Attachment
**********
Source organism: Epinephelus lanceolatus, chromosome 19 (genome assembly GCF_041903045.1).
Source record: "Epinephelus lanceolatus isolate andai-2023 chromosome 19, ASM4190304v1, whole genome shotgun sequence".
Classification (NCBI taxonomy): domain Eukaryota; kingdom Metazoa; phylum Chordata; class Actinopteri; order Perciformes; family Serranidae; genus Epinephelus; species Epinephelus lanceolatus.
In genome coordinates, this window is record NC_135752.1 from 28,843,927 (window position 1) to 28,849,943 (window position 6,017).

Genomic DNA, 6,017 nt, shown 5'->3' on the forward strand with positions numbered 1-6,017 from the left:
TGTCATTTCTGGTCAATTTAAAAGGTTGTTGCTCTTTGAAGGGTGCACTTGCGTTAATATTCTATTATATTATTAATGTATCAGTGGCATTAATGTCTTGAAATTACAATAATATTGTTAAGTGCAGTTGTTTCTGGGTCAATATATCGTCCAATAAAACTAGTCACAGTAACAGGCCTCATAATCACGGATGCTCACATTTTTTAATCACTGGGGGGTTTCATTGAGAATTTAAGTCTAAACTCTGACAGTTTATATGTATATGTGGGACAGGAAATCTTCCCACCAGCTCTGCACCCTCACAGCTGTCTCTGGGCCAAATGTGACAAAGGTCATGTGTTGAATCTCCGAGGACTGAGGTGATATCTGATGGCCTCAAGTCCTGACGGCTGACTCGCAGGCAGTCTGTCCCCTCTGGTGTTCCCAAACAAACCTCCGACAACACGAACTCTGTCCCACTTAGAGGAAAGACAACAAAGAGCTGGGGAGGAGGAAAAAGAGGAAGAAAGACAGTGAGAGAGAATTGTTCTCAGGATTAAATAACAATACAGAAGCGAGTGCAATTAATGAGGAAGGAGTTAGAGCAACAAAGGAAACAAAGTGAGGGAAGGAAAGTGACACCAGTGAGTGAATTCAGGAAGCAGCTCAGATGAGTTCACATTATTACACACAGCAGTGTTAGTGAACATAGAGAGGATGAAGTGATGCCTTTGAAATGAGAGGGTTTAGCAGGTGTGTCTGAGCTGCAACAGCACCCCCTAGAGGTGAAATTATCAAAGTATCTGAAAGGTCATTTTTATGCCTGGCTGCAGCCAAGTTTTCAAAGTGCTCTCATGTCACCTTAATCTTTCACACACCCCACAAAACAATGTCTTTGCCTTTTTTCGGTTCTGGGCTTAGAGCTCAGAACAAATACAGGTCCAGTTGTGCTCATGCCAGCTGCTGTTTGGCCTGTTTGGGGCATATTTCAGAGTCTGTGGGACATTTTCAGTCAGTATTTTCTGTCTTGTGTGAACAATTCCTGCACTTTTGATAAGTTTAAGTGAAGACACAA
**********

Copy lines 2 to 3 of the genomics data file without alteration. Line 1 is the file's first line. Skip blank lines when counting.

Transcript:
Source record: "Epinephelus lanceolatus isolate andai-2023 chromosome 19, ASM4190304v1, whole genome shotgun sequence".
Classification (NCBI taxonomy): domain Eukaryota; kingdom Metazoa; phylum Chordata; class Actinopteri; order Perciformes; family Serranidae; genus Epinephelus; species Epinephelus lanceolatus.